There’s actually more than a dozen or so but you can only see one—the tallest one—from the street. The one you can see, that’s one of the old ones from the regime that we repurposed, attaching that circle with the X inside as a symbol, a reminder of what our lives used to be like in the old days, Acker-trapped. A person standing with her legs apart and her outstretched arms above her head, forming an X, her feet and hands pushing against the boundaries. They’re scattered all around Detroit once you begin to notice them. But that particular antenna is special because it’s more than a symbol, it’s a functioning symbol. It was actually my friend (and so-called terrorist) Nero who came up with the idea to simply re-broadcast as much of the regime’s archives as remain on a low-watt station. You need a transistor radio to pick it up. It’s amazing how much crap the regime saved, audio files upon audio files of speeches by the most unimaginative and boring regime functionaries. You remember them, right? Growing up they were everywhere.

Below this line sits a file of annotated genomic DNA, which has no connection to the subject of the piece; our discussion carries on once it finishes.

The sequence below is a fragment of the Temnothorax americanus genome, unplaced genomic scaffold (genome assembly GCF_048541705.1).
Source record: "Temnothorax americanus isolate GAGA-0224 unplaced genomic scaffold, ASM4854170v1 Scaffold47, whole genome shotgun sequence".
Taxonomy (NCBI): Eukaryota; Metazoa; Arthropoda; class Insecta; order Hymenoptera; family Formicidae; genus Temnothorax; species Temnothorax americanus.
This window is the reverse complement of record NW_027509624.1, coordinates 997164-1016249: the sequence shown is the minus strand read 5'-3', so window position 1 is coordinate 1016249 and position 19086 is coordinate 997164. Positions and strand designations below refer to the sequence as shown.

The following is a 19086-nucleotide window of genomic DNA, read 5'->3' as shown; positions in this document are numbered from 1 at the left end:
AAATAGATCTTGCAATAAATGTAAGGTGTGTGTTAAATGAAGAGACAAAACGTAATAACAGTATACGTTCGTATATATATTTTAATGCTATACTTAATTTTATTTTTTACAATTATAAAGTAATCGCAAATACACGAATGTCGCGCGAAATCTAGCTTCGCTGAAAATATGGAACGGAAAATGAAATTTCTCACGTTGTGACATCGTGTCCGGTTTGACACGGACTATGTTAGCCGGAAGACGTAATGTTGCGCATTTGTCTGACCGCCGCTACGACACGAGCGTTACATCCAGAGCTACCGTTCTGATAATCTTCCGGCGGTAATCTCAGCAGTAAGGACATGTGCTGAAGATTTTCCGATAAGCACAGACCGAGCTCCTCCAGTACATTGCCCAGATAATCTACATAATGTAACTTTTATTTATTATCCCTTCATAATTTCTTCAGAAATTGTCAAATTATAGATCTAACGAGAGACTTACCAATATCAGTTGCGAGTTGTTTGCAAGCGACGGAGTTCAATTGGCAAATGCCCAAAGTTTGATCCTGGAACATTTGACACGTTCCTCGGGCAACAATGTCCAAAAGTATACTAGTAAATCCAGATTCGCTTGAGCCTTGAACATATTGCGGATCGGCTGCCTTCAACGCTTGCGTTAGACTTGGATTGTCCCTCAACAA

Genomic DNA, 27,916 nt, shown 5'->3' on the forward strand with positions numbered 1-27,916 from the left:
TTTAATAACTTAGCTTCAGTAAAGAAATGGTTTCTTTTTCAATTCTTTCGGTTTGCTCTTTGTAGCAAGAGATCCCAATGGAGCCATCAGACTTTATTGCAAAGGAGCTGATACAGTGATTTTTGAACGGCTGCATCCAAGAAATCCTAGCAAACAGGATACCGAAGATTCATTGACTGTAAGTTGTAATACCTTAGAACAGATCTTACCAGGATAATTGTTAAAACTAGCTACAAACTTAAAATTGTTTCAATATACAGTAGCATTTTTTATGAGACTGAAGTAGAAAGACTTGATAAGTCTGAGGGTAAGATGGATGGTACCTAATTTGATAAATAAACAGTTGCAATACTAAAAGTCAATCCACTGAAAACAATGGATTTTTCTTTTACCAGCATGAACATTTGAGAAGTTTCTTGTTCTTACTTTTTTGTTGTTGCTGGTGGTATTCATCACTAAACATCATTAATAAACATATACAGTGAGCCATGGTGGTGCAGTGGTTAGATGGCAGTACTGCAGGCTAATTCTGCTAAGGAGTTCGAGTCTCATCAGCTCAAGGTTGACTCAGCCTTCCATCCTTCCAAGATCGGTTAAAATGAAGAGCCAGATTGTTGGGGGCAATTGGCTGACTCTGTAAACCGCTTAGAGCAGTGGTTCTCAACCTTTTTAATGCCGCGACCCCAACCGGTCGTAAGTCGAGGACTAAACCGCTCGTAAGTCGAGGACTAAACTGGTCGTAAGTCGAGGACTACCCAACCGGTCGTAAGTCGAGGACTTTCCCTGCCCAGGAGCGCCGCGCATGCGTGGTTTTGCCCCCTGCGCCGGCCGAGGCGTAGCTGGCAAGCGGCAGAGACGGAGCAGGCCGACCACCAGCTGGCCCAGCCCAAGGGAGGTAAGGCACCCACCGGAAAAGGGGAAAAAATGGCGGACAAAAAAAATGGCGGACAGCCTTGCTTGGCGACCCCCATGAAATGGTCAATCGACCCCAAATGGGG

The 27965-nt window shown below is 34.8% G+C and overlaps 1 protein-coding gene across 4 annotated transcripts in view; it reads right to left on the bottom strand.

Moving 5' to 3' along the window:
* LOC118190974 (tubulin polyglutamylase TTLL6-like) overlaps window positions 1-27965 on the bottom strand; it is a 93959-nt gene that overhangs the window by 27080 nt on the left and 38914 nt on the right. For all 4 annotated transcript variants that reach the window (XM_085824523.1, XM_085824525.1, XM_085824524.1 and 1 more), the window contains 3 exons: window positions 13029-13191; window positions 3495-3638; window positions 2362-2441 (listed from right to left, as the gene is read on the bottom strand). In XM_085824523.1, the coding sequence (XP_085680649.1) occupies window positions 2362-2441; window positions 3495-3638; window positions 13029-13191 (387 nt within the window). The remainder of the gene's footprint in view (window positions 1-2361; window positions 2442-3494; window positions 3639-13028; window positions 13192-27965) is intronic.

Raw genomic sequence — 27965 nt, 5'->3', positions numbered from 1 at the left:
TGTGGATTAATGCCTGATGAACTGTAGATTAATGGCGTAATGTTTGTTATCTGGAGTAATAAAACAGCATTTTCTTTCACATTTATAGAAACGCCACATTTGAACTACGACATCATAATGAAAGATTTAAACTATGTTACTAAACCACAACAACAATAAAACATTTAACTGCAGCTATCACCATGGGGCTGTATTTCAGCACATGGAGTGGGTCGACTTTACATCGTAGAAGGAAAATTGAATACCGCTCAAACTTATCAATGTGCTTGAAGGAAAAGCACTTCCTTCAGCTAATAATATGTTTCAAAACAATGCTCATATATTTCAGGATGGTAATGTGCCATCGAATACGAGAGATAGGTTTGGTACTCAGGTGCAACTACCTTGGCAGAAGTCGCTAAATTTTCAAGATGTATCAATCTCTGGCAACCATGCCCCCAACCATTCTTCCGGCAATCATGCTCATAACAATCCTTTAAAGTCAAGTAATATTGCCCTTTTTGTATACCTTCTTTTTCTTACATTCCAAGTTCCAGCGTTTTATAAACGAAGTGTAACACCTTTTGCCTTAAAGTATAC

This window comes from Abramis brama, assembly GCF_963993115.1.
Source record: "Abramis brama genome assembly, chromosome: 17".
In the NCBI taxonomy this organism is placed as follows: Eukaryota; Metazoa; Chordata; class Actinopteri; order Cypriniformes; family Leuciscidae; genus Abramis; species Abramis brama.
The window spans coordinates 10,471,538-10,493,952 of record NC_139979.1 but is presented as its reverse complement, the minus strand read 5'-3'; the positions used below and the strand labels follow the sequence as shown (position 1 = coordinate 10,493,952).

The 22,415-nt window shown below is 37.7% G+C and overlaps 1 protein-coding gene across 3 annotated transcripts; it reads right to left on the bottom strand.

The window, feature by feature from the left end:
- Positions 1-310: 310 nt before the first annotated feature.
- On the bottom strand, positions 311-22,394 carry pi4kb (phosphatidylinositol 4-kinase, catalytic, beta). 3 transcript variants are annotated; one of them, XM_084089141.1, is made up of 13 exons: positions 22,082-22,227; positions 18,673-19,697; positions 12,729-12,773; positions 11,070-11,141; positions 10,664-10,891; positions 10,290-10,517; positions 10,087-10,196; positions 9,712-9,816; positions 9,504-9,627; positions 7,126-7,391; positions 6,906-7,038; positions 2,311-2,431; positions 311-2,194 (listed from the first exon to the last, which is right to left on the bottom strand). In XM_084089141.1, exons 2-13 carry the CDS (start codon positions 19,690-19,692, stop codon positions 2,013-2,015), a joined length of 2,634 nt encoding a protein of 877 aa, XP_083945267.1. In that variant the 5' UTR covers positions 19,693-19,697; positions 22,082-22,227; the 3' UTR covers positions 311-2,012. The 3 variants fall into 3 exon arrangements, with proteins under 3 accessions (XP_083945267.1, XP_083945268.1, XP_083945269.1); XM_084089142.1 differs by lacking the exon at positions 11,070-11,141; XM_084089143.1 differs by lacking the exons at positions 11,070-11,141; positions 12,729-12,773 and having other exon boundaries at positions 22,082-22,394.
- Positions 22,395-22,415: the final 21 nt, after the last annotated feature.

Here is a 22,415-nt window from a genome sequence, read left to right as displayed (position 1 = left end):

Somehow Rachel had worked into her antenna theories something about Remainder, although the way she referenced it was as if we had already talked about it, as though it were a shared text and she were recalling a previous conversation. I tried to play along but then she blurted out, Wait. You haven’t read it, have you? When I admitted I hadn’t (why did it feel like an admission, as if I had done something wrong?) she said I’d led her on, deceived her. I tried to backtrack, to explain that I only wanted not to offend her. But you have offended me! she said. You’ve offended me and the author of Remainder!

“You mean Paul McC . . .,” I’d tried to say, stumbling over his name.